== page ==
The Psychology Of A Big Butt: How Society Went From Flat To Phat


VIBE caught up with celebrity psychologist Dr. Thema Bryant-Davis to chat about why so many women are killing themselves for bigger butts and why society needs to embrace diverse standards of beauty.

VIBE: Why are women now more than ever risking their lives for dangerous plastic surgery?

Dr. Thema Bryant-Davis: I think that women have long been victims of objectification where we are being told that our worth is based on our looks and there is what’s considered⎯this Western beauty myth where there’s only one idea of what beauty looks like and so whatever gets held up in the moment everybody strives to be like that and if you don’t match that then you’re somehow unworthy of love and you’re not good enough. It’s important to keep in mind these aren’t just issues that are in the heads of a few individuals but it really is a massive issue that affects everybody when we look at research, the impact that women feel about their self esteem just based on the magazines they look at, music videos⎯all of these images have an effect at how we look at ourselves. In terms of growing numbers of people going to surgery I think a part of it is how more available certain plastic surgery is becoming whether it’s through legal or illegal means. Unfortunately women do report that they are treated differently based on how they look so this feeling of, if I had these particular features then more people are going to pursue and someone is going to want me are increased. That’s what people are hungry for. That affirmation that validation and unfortunately we’re willing to pay the price not only the financial price but also the price of their health.

Even though we’re subjected to the European standard of beauty, now we have women like Kim Kardashain and Jennifer Lopez who are glorified for having big butts—

Right. Here’s the challenge that we have to remember: It’s a balancing act because it’s not a negative thing that people are holding up more examples of fuller figured women and they’re not even really full figured when we think about average women, but in comparison to their Hollywood counterparts, they’re fuller figured so I think it’s not that we need to demonize them or be upset that they’re being celebrated. It’s more so the message that we want to get out that there are multiple images of beauty. So whether you are thin or fuller whatever complexion you are whatever your hair is whatever your eyes are, learning to see beauty within ourselves is critical as opposed to the one idea that if I don’t have the behind and the breasts and a small waist and a thin nose and long straight blonde hair then I’m not acceptable, so it’s not that we want to be upset about people seeing that as beautiful but to know that that’s not the only example of beauty.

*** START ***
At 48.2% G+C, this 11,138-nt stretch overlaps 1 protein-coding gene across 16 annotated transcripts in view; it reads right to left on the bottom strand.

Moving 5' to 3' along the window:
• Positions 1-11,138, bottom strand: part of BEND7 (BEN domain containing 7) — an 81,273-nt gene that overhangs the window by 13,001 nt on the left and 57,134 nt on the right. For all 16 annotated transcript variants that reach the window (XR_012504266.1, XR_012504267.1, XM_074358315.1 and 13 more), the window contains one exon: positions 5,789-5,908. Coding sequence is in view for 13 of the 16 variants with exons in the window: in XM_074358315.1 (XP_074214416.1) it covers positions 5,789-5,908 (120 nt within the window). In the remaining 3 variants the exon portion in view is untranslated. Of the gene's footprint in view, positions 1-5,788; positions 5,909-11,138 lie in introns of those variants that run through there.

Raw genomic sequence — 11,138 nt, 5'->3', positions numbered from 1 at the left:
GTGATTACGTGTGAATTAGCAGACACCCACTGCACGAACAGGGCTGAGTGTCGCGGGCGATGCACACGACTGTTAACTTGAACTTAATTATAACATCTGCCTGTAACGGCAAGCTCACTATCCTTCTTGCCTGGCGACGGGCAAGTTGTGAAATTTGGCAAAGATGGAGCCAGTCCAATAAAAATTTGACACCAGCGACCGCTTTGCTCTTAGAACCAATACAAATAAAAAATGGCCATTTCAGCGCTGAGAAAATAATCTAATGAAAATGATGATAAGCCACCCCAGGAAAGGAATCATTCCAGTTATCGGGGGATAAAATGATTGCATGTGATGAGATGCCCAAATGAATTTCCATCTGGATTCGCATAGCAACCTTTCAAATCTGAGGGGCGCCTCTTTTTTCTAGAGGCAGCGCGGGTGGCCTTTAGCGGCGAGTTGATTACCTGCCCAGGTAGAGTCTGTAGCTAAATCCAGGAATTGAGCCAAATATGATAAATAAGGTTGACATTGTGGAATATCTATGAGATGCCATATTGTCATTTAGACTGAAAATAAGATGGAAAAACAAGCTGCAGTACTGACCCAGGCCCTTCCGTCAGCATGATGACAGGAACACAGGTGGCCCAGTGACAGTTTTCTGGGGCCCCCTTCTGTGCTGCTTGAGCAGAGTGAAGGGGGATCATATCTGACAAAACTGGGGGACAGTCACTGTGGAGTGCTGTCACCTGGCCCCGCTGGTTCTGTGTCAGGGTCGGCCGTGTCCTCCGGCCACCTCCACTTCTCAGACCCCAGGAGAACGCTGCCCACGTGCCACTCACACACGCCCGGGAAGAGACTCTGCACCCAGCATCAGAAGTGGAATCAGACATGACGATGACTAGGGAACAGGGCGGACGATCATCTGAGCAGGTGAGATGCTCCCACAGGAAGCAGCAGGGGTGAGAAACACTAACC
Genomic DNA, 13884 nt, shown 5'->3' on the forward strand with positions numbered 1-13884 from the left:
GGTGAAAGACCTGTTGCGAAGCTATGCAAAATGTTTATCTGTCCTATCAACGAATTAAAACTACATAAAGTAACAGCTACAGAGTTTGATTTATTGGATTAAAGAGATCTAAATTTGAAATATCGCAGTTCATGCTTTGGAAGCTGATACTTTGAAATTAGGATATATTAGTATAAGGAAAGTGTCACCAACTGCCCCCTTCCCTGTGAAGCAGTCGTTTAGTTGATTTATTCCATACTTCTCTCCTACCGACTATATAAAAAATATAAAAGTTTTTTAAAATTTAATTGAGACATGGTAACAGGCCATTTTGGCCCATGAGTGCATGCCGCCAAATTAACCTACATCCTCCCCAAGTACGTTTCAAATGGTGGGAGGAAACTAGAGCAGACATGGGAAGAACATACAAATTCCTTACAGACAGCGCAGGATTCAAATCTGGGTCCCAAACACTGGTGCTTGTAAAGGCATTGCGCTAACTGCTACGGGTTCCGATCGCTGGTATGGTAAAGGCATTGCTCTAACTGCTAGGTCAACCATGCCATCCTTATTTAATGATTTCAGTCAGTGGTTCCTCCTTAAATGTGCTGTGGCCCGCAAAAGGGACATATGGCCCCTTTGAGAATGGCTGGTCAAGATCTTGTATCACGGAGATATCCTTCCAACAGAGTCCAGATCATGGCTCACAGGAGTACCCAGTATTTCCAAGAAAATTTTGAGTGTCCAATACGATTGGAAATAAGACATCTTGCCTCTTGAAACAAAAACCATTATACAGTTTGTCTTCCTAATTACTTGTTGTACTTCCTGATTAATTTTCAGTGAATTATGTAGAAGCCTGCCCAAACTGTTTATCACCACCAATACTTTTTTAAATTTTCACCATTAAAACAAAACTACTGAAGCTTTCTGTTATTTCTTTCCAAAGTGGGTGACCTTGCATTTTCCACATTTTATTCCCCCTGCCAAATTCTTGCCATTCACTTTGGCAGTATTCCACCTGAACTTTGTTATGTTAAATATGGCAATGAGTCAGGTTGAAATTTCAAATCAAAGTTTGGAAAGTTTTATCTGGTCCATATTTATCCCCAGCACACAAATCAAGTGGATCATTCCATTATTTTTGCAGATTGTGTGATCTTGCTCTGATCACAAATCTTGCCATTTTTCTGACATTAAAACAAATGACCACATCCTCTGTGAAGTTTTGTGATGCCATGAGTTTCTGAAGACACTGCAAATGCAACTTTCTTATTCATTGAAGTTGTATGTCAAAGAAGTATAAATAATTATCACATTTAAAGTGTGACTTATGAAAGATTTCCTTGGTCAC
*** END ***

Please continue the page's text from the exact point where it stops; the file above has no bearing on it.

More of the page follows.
When you watch people who get plastic surgery on TV we know that they consult with a surgeon first but is it ever recommended to see a psychologist beforehand?

Sure. We really recommend that, especially for surgeons who are having people come repeatedly and sometimes there are ethical surgeons who their warning lights will go off that someone is having some deeper challenges and issues and they may say to them before the surgery, “I want to recommend that you go talk to somebody.” Unfortunately, there are those who are unethical and their priority is the money and not your health, not only physically but emotionally. But I think it’s important for people to talk through and it’s not that you come to speak to a therapist for them to talk you out of it but just so that you can be very clear about what is your expectation. How are you hoping your life with be different as the result of this? Are you fully aware of the different risks, and to challenge this idea of you are not beautiful? So, we talk through that and then you can make an informed decision. That’s not to control women⎯women and men, men are getting surgeries too⎯but it’s not to control women but so that you can make an empowered decision because it is a big decision.

How did we go from denouncing the what happened to Venus Hottentot to doing the same thing to ourselves, in essence?

I think what we have in a lot of ways mistaken is we have bought into the myth that if I do it to myself it’s empowering, so it’s like, you’re not gonna do it to me, I’m gonna do it to me but it ends up with the same effect that in essence we’re on auction blocks and those auction blocks are now the street corners, those auction blocks are on tables when I’m feeling like I have to give lap dances to get my college tuition, those auction blocks are standing in line hoping to be chosen for a rap video. A lot of times these are girls who actually have dance training. Some of them just woke up and decided to show up but several of them actually have talent. But unfortunately in our community, there have been a lack of celebration and recognition for people who are doing the right thing. It’s not that we don’t have sisters holding it down, it’s not that we don’t have brothers who are very respectful of women but they don’t get highlighted. They don’t get the big commercials. Like, the big commercial is the guy sitting there and three women standing behind him with their bikinis on and that becomes the hero, and people want to be that so I think we really have to alter who it is we have to give our power to and really start to acknowledge those who are doing incredible things. It’s not to demonize those who create videos, they’re doing what they do but we have to be clear about putting forward to our young people and to ourselves other examples of heroes and sheros so that there’s a better balance.